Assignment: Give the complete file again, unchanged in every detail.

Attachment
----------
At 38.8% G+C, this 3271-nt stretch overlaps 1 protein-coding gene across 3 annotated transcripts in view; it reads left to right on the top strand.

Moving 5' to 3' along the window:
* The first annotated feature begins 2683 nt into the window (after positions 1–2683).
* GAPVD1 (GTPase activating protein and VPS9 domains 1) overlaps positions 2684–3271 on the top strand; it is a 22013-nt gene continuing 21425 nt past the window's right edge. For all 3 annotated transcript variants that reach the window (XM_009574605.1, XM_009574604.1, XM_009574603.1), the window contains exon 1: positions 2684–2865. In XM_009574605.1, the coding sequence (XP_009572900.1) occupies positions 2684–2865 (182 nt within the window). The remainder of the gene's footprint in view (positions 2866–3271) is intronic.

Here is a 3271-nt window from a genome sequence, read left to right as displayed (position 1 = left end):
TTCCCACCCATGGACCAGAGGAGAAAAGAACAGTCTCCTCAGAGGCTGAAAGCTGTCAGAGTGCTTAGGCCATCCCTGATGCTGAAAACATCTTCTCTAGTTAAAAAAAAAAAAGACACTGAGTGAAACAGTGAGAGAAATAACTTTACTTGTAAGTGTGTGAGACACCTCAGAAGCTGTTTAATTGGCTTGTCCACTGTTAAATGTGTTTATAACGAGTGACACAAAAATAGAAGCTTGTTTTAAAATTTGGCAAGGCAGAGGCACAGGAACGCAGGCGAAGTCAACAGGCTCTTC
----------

At 38.8% G+C, this 3271-nt stretch overlaps 1 protein-coding gene across 3 annotated transcripts in view; it reads left to right on the top strand.

Moving 5' to 3' along the window:
* The first annotated feature begins 2683 nt into the window (after positions 1–2683).
* GAPVD1 (GTPase activating protein and VPS9 domains 1) overlaps positions 2684–3271 on the top strand; it is a 22013-nt gene continuing 21425 nt past the window's right edge. For all 3 annotated transcript variants that reach the window (XM_009574605.1, XM_009574604.1, XM_009574603.1), the window contains exon 1: positions 2684–2865. In XM_009574605.1, the coding sequence (XP_009572900.1) occupies positions 2684–2865 (182 nt within the window). The remainder of the gene's footprint in view (positions 2866–3271) is intronic.

Here is a 3271-nt window from a genome sequence, read left to right as displayed (position 1 = left end):
TTCCCACCCATGGACCAGAGGAGAAAAGAACAGTCTCCTCAGAGGCTGAAAGCTGTCAGAGTGCTTAGGCCATCCCTGATGCTGAAAACATCTTCTCTAGTTAAAAAAAAAAAAGACACTGAGTGAAACAGTGAGAGAAATAACTTTACTTGTAAGTGTGTGAGACACCTCAGAAGCTGTTTAATTGGCTTGTCCACTGTTAAATGTGTTTATAACGAGTGACACAAAAATAGAAGCTTGTTTTAAAATTTGGCAAGGCAGAGGCACAGGAACGCAGGCGAAGTCAACAGGCTCTTC